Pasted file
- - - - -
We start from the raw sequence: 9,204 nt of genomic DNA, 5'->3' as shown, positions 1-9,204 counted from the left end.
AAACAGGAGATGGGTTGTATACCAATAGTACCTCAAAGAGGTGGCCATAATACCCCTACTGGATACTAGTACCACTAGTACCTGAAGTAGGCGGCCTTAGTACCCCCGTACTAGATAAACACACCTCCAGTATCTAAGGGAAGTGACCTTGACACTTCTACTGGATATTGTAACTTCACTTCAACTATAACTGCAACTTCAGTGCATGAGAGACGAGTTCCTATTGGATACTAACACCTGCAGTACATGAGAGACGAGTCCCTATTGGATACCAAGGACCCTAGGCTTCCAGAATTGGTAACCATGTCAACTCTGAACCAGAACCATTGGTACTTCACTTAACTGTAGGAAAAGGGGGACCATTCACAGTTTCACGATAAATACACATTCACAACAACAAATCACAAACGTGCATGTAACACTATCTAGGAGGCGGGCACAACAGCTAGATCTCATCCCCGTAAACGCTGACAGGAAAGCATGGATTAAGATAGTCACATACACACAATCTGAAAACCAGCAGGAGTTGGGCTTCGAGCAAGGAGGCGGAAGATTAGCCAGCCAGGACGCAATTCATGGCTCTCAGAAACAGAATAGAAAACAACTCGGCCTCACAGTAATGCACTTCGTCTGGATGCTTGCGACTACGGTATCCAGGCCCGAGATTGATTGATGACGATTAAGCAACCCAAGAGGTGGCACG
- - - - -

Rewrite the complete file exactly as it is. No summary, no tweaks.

We start from the raw sequence: 9,204 nt of genomic DNA, 5'->3' as shown, positions 1-9,204 counted from the left end.
AAACAGGAGATGGGTTGTATACCAATAGTACCTCAAAGAGGTGGCCATAATACCCCTACTGGATACTAGTACCACTAGTACCTGAAGTAGGCGGCCTTAGTACCCCCGTACTAGATAAACACACCTCCAGTATCTAAGGGAAGTGACCTTGACACTTCTACTGGATATTGTAACTTCACTTCAACTATAACTGCAACTTCAGTGCATGAGAGACGAGTTCCTATTGGATACTAACACCTGCAGTACATGAGAGACGAGTCCCTATTGGATACCAAGGACCCTAGGCTTCCAGAATTGGTAACCATGTCAACTCTGAACCAGAACCATTGGTACTTCACTTAACTGTAGGAAAAGGGGGACCATTCACAGTTTCACGATAAATACACATTCACAACAACAAATCACAAACGTGCATGTAACACTATCTAGGAGGCGGGCACAACAGCTAGATCTCATCCCCGTAAACGCTGACAGGAAAGCATGGATTAAGATAGTCACATACACACAATCTGAAAACCAGCAGGAGTTGGGCTTCGAGCAAGGAGGCGGAAGATTAGCCAGCCAGGACGCAATTCATGGCTCTCAGAAACAGAATAGAAAACAACTCGGCCTCACAGTAATGCACTTCGTCTGGATGCTTGCGACTACGGTATCCAGGCCCGAGATTGATTGATGACGATTAAGCAACCCAAGAGGTGGCACG